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'Right to repair' legislation heading to California

‘Right to repair’ legislation heading to California

Californians may soon have more options for attracting their electronic devices repaired beyond sending them back to the manufacturer.

Assemblywoman Susan Talamantes Eggman, a Democrat from Stockton, said Wednesday she plans to introduce legislation that would needed manufacturers of electronics to make repair information, diagnostic tools and service parts available to contrivance owners and independent repair shops.

“The Right to Help Act will provide consumers with the freedom to have their electronic products and appliances fixed by a overtake shop or service provider of their choice, a practice that was improper for granted a generation ago but is now becoming increasingly rare in a earth of planned obsolescence,” Eggman said in a statement.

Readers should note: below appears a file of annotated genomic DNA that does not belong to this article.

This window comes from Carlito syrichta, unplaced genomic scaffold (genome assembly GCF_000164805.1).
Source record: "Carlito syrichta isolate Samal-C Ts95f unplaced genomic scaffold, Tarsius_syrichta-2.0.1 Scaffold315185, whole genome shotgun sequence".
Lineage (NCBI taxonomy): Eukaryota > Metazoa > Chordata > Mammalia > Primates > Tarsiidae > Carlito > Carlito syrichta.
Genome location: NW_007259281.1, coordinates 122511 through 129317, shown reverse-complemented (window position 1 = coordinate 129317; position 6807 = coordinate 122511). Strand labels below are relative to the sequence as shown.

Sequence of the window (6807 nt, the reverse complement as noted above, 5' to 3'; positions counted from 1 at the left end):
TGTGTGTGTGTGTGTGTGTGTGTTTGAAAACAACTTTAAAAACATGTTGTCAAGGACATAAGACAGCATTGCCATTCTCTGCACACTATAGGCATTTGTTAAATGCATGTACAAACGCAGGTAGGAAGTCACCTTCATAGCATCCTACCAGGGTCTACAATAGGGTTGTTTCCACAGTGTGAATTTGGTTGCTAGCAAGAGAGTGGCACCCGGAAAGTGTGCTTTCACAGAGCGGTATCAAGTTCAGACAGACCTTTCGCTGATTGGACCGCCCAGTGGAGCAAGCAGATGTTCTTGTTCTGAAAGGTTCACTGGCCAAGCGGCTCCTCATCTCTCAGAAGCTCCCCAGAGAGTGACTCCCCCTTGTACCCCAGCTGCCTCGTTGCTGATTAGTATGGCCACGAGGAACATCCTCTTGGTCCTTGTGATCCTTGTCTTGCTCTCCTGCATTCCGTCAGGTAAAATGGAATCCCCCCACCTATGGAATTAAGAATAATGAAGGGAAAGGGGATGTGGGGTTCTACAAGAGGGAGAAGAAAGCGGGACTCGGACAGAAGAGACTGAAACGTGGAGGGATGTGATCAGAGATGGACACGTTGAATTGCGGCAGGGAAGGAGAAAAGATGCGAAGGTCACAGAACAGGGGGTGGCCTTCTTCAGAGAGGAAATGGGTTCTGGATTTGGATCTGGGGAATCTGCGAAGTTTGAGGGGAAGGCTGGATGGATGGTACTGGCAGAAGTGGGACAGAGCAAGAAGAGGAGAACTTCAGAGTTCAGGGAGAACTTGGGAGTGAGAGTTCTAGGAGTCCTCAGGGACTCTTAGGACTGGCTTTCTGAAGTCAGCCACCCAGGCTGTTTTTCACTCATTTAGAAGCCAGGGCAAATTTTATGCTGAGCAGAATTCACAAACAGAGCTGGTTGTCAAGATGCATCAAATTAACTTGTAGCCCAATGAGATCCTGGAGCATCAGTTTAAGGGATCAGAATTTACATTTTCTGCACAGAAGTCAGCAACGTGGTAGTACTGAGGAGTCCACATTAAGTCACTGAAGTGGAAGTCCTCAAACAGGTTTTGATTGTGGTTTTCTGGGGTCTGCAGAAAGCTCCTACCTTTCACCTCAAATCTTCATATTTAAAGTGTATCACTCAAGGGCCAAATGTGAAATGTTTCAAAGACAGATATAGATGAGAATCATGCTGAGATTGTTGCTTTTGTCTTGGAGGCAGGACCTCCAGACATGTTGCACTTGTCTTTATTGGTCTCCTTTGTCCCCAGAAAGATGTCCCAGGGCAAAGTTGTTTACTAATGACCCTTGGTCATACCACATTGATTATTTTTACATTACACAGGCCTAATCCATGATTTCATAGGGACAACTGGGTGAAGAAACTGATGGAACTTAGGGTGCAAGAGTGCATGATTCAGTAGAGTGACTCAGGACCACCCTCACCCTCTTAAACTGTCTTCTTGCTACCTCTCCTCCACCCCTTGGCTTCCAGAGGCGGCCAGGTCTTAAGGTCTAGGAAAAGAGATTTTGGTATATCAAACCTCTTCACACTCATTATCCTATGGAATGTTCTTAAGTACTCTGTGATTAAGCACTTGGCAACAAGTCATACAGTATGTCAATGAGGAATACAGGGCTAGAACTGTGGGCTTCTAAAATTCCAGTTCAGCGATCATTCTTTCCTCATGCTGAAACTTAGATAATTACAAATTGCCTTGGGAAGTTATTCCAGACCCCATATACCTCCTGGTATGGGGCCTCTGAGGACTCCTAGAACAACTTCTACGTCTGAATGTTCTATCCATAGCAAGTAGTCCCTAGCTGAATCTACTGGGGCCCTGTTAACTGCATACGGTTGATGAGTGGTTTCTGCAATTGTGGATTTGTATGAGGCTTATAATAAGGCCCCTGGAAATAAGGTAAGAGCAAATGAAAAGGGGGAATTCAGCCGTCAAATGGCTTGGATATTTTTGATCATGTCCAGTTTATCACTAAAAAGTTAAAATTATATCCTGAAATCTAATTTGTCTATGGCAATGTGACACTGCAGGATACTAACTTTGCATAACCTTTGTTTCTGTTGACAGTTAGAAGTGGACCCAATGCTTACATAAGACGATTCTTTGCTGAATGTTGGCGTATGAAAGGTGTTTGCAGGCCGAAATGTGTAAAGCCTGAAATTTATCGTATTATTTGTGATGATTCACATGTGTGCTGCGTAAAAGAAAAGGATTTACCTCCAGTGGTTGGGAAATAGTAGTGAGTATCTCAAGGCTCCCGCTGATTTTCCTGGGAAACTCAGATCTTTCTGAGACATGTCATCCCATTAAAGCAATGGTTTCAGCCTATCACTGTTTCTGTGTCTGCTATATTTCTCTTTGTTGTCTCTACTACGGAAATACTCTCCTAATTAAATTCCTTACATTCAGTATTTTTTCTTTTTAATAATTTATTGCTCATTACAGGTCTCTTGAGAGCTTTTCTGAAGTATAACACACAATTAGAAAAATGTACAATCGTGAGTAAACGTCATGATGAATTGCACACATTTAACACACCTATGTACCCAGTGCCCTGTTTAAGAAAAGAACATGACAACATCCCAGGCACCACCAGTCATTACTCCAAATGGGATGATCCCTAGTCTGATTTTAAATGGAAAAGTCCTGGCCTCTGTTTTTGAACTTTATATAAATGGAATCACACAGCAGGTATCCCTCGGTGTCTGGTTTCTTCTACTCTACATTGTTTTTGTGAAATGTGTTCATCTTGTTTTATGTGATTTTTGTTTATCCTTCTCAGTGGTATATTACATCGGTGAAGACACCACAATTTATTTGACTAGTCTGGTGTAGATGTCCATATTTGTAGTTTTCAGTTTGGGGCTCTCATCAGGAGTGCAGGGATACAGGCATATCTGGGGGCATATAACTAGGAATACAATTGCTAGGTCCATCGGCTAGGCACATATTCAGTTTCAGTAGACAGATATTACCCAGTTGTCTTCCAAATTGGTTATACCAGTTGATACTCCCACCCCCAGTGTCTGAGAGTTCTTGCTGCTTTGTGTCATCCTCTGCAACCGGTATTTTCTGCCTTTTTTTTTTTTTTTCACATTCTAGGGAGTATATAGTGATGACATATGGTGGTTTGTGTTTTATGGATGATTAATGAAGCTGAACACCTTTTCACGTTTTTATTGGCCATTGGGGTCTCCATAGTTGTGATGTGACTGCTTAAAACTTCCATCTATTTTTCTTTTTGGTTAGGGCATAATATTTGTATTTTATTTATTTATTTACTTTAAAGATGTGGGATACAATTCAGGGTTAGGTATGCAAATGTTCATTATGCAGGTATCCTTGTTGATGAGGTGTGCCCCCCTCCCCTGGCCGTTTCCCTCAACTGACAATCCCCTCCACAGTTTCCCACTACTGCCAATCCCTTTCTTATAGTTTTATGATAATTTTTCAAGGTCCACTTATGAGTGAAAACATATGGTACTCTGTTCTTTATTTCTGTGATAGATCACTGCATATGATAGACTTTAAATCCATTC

Several grandeurs have introduced similar legislation in recent years to ease the treat of repairing broken electronics. But many tech giants have opposed such attempts. To protect against intellectual property theft, they have force to rigid rules that forbid fiddling with hardware or software.

Proponents say intelligent to repair laws would benefit consumers and the environment alike by ensuring devices last longer, thus reducing electronic waste.

The high cost of manufacturer-based overtake services often force people to prematurely replace devices such phones, TVs and other appliances, she said. The legislation will succor a more efficient use of the scarce materials but also succor local economies, she said.

With the legislation, California will understand the 18th state to introduce a “right to repair” bill.

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